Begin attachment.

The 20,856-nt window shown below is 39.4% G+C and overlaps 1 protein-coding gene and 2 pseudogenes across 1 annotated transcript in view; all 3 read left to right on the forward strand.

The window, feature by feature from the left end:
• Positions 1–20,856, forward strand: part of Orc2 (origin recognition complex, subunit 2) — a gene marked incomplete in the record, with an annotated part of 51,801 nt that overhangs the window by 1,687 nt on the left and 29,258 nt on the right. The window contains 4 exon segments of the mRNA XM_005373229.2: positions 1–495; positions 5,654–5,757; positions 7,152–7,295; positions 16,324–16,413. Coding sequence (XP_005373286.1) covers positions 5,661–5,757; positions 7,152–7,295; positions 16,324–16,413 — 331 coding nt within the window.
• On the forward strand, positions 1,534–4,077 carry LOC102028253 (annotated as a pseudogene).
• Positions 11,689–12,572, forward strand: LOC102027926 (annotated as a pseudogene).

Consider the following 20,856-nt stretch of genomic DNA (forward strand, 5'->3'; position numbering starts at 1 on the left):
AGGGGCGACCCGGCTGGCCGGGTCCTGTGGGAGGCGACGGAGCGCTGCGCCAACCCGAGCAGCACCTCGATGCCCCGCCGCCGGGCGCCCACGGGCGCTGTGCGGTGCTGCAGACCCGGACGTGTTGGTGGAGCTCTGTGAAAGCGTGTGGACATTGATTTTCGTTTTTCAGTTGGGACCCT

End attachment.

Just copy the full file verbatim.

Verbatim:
The 20,856-nt window shown below is 39.4% G+C and overlaps 1 protein-coding gene and 2 pseudogenes across 1 annotated transcript in view; all 3 read left to right on the forward strand.

The window, feature by feature from the left end:
• Positions 1–20,856, forward strand: part of Orc2 (origin recognition complex, subunit 2) — a gene marked incomplete in the record, with an annotated part of 51,801 nt that overhangs the window by 1,687 nt on the left and 29,258 nt on the right. The window contains 4 exon segments of the mRNA XM_005373229.2: positions 1–495; positions 5,654–5,757; positions 7,152–7,295; positions 16,324–16,413. Coding sequence (XP_005373286.1) covers positions 5,661–5,757; positions 7,152–7,295; positions 16,324–16,413 — 331 coding nt within the window.
• On the forward strand, positions 1,534–4,077 carry LOC102028253 (annotated as a pseudogene).
• Positions 11,689–12,572, forward strand: LOC102027926 (annotated as a pseudogene).

Consider the following 20,856-nt stretch of genomic DNA (forward strand, 5'->3'; position numbering starts at 1 on the left):
AGGGGCGACCCGGCTGGCCGGGTCCTGTGGGAGGCGACGGAGCGCTGCGCCAACCCGAGCAGCACCTCGATGCCCCGCCGCCGGGCGCCCACGGGCGCTGTGCGGTGCTGCAGACCCGGACGTGTTGGTGGAGCTCTGTGAAAGCGTGTGGACATTGATTTTCGTTTTTCAGTTGGGACCCT